It was the agency that first put out the news late Thursday, announcing that Duchenne MD patients with a mutation amenable to exon 53 skipping will now have their first targeted treatment: Vyondys 53, or golodirsen. Having secured the OK via a dispute resolution mechanism, the biotech said the new drug has been priced on par with their only other marketed drug, Exondys 51 — which for an average patient costs about $300,000 per year, but since pricing is based on weight, that sticker price can even cross $1 million.

Sarepta shares $SRPT surged 23% after-market to $124.

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Paul Biondi (File photo)

Paul Biondi's track record at Bris­tol-My­ers cov­ered bil­lions in deals of every shape and size. Here's the com­plete break­down

Paul Biondi was never afraid to bet big during his stint as business development chief at Bristol-Myers Squibb. And while the gambles didn’t all pay out, by any means, his roster of pacts illustrates the broad ambitions the pharma giant has had over the last 5 years — capped by the $74 billion Celgene buyout.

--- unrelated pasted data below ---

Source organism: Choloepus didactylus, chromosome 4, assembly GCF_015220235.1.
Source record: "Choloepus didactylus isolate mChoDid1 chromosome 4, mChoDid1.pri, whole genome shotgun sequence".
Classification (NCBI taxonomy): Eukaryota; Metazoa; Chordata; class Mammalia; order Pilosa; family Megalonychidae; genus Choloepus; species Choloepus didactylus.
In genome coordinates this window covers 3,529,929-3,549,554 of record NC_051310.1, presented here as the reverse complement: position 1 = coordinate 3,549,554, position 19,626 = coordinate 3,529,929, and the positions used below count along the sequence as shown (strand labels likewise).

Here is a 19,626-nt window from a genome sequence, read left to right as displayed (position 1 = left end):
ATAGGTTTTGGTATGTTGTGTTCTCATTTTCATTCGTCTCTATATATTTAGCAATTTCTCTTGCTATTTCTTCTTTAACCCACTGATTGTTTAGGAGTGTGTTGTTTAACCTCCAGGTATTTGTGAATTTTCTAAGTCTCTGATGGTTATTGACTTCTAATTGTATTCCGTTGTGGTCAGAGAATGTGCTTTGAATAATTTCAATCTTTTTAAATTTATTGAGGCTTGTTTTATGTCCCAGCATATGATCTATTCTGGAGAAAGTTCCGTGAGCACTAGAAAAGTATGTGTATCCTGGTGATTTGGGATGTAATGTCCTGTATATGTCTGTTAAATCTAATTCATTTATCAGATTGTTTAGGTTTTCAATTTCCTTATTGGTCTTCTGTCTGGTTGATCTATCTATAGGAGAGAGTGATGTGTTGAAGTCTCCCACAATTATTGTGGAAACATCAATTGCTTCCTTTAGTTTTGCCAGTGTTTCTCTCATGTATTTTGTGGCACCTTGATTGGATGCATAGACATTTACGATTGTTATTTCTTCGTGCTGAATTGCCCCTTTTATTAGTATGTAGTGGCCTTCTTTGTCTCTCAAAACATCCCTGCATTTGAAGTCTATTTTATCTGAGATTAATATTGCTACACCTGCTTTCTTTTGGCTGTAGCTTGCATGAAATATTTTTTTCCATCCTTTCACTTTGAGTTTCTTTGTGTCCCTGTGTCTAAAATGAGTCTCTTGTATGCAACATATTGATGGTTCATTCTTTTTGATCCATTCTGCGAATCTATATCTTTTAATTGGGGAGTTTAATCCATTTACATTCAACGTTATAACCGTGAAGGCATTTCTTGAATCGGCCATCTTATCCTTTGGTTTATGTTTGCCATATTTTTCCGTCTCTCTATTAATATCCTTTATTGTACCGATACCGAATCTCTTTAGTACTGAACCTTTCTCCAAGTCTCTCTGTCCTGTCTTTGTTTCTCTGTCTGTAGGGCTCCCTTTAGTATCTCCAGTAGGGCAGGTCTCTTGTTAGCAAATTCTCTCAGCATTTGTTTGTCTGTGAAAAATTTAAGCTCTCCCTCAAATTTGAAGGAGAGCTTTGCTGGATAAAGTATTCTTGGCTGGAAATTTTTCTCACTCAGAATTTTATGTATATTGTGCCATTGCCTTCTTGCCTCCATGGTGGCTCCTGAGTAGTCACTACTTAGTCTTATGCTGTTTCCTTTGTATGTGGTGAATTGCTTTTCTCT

On Thursday, we learned that Biondi had exited the company. And Chris Dokomajilar at DealForma came up with the complete breakdown on every buyout, licensing pact and product purchase Bristol-Myers forged during his tenure in charge of the BD team at one of the busiest companies in biopharma.

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Arie Belldegrun (Photo: Jeff Rumans for Endpoints News)

Ju­ry finds Gilead li­able for $585M and big roy­al­ties in Kite CAR-T patent case

A Kite deal that’s already become a burden on Gilead’s back just got heavier as a California jury has ruled Gilead must pay Bristol-Myers Squibb and Sloan Kettering $585 million plus a 27.6% royalty for patent infringement committed by its subsidiary. The ruling is almost certain to be appealed.

Kite Pharma — founded by Arie Belldegrun, now focused on a next-gen CAR-T company — has been facing a lawsuit since the day its first CAR–T therapy won approval in October, 2017. Juno Therapeutics and Sloan Kettering filed a complaint saying Kite had copied its technology. Gilead acquired Kite in June of that year for $11.9 billion.  Juno was acquired the following year by Celgene for $9 billion, before Celgene was acquired by Bristol-Myers Squibb in 2019.

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FDA ex­pert pan­el unan­i­mous­ly rec­om­mends ap­proval for Hori­zon Ther­a­peu­tics eye drug